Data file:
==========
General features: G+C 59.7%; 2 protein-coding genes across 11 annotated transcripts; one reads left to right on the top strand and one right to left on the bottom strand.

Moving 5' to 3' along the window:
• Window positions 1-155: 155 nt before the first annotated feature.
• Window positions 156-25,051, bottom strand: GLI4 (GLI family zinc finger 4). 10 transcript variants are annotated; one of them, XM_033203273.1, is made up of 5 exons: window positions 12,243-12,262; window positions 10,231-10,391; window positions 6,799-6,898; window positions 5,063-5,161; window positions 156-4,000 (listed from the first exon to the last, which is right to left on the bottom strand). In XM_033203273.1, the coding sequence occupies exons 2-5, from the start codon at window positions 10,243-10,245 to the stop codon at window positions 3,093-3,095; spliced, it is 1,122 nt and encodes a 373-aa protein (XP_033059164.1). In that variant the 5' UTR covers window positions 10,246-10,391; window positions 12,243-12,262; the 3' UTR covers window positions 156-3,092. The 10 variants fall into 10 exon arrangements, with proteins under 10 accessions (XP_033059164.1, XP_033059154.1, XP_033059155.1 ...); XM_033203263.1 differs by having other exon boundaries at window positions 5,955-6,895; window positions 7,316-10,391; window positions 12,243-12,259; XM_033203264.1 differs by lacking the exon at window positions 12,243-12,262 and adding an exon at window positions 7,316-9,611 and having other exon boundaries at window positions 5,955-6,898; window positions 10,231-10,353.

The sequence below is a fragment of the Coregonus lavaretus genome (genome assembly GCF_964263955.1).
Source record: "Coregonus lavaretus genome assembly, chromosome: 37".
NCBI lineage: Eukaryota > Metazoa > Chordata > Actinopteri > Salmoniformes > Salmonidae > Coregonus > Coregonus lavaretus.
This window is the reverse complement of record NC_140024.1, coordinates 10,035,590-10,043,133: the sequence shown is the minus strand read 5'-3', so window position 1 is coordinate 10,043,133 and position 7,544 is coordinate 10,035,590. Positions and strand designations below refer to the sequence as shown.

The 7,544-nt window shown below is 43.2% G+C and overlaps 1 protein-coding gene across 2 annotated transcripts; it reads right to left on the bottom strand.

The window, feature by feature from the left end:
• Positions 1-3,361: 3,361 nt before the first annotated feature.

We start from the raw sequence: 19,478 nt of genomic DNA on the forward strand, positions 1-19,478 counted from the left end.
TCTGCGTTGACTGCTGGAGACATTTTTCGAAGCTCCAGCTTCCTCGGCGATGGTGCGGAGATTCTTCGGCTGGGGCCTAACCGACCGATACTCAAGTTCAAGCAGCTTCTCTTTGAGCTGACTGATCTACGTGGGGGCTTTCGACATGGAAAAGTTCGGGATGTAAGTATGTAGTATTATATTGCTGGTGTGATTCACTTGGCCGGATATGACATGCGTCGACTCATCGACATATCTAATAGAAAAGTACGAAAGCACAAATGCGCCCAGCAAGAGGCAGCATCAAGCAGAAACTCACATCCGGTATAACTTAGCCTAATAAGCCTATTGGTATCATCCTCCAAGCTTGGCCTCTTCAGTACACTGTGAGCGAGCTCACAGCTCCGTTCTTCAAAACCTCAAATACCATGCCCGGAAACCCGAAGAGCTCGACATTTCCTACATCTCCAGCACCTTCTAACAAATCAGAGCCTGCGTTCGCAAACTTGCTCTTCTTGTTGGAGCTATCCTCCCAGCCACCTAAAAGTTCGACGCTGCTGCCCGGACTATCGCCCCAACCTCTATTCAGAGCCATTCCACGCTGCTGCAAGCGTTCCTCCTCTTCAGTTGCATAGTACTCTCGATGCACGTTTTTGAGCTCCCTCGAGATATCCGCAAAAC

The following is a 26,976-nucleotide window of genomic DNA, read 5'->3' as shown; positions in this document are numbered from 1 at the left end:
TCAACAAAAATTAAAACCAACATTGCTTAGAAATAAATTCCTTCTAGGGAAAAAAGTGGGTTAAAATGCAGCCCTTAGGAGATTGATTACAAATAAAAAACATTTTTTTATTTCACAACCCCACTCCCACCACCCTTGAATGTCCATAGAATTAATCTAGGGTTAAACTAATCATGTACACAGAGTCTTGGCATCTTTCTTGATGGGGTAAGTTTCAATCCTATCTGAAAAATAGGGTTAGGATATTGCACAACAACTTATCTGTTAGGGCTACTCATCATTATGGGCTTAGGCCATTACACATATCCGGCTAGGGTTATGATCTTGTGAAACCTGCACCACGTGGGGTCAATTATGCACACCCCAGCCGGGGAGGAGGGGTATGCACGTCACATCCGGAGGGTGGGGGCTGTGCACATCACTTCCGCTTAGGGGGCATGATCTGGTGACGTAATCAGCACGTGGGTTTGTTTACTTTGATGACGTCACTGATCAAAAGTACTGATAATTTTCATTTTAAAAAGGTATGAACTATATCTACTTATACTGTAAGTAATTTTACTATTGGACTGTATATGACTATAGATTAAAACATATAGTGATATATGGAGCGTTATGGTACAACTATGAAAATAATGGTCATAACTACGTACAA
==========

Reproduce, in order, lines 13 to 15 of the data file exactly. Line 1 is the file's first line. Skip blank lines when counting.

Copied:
TCTGCGTTGACTGCTGGAGACATTTTTCGAAGCTCCAGCTTCCTCGGCGATGGTGCGGAGATTCTTCGGCTGGGGCCTAACCGACCGATACTCAAGTTCAAGCAGCTTCTCTTTGAGCTGACTGATCTACGTGGGGGCTTTCGACATGGAAAAGTTCGGGATGTAAGTATGTAGTATTATATTGCTGGTGTGATTCACTTGGCCGGATATGACATGCGTCGACTCATCGACATATCTAATAGAAAAGTACGAAAGCACAAATGCGCCCAGCAAGAGGCAGCATCAAGCAGAAACTCACATCCGGTATAACTTAGCCTAATAAGCCTATTGGTATCATCCTCCAAGCTTGGCCTCTTCAGTACACTGTGAGCGAGCTCACAGCTCCGTTCTTCAAAACCTCAAATACCATGCCCGGAAACCCGAAGAGCTCGACATTTCCTACATCTCCAGCACCTTCTAACAAATCAGAGCCTGCGTTCGCAAACTTGCTCTTCTTGTTGGAGCTATCCTCCCAGCCACCTAAAAGTTCGACGCTGCTGCCCGGACTATCGCCCCAACCTCTATTCAGAGCCATTCCACGCTGCTGCAAGCGTTCCTCCTCTTCAGTTGCATAGTACTCTCGATGCACGTTTTTGAGCTCCCTCGAGATATCCGCAAAAC

The following is a 26,976-nucleotide window of genomic DNA, read 5'->3' as shown; positions in this document are numbered from 1 at the left end:
TCAACAAAAATTAAAACCAACATTGCTTAGAAATAAATTCCTTCTAGGGAAAAAAGTGGGTTAAAATGCAGCCCTTAGGAGATTGATTACAAATAAAAAACATTTTTTTATTTCACAACCCCACTCCCACCACCCTTGAATGTCCATAGAATTAATCTAGGGTTAAACTAATCATGTACACAGAGTCTTGGCATCTTTCTTGATGGGGTAAGTTTCAATCCTATCTGAAAAATAGGGTTAGGATATTGCACAACAACTTATCTGTTAGGGCTACTCATCATTATGGGCTTAGGCCATTACACATATCCGGCTAGGGTTATGATCTTGTGAAACCTGCACCACGTGGGGTCAATTATGCACACCCCAGCCGGGGAGGAGGGGTATGCACGTCACATCCGGAGGGTGGGGGCTGTGCACATCACTTCCGCTTAGGGGGCATGATCTGGTGACGTAATCAGCACGTGGGTTTGTTTACTTTGATGACGTCACTGATCAAAAGTACTGATAATTTTCATTTTAAAAAGGTATGAACTATATCTACTTATACTGTAAGTAATTTTACTATTGGACTGTATATGACTATAGATTAAAACATATAGTGATATATGGAGCGTTATGGTACAACTATGAAAATAATGGTCATAACTACGTACAA